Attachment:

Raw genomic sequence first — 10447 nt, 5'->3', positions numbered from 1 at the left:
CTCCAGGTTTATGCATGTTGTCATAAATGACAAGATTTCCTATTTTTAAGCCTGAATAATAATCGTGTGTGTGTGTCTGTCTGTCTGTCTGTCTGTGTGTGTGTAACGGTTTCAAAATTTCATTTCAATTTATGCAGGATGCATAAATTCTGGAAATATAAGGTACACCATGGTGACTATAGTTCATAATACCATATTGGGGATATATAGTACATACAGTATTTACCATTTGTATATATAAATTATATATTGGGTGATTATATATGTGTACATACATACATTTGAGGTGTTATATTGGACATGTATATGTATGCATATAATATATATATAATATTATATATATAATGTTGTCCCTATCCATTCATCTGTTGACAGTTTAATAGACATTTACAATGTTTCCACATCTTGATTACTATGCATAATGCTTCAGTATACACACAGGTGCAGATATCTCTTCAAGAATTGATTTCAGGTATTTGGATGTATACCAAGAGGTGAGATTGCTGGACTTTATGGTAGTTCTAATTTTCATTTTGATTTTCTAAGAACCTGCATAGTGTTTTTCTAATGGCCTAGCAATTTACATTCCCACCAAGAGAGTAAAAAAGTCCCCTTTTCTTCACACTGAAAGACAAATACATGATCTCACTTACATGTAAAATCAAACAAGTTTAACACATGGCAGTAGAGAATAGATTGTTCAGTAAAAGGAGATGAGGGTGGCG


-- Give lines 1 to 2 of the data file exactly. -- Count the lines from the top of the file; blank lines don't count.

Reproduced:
Raw genomic sequence first — 10447 nt, 5'->3', positions numbered from 1 at the left:
CTCCAGGTTTATGCATGTTGTCATAAATGACAAGATTTCCTATTTTTAAGCCTGAATAATAATCGTGTGTGTGTGTCTGTCTGTCTGTCTGTCTGTGTGTGTGTAACGGTTTCAAAATTTCATTTCAATTTATGCAGGATGCATAAATTCTGGAAATATAAGGTACACCATGGTGACTATAGTTCATAATACCATATTGGGGATATATAGTACATACAGTATTTACCATTTGTATATATAAATTATATATTGGGTGATTATATATGTGTACATACATACATTTGAGGTGTTATATTGGACATGTATATGTATGCATATAATATATATATAATATTATATATATAATGTTGTCCCTATCCATTCATCTGTTGACAGTTTAATAGACATTTACAATGTTTCCACATCTTGATTACTATGCATAATGCTTCAGTATACACACAGGTGCAGATATCTCTTCAAGAATTGATTTCAGGTATTTGGATGTATACCAAGAGGTGAGATTGCTGGACTTTATGGTAGTTCTAATTTTCATTTTGATTTTCTAAGAACCTGCATAGTGTTTTTCTAATGGCCTAGCAATTTACATTCCCACCAAGAGAGTAAAAAAGTCCCCTTTTCTTCACACTGAAAGACAAATACATGATCTCACTTACATGTAAAATCAAACAAGTTTAACACATGGCAGTAGAGAATAGATTGTTCAGTAAAAGGAGATGAGGGTGGCG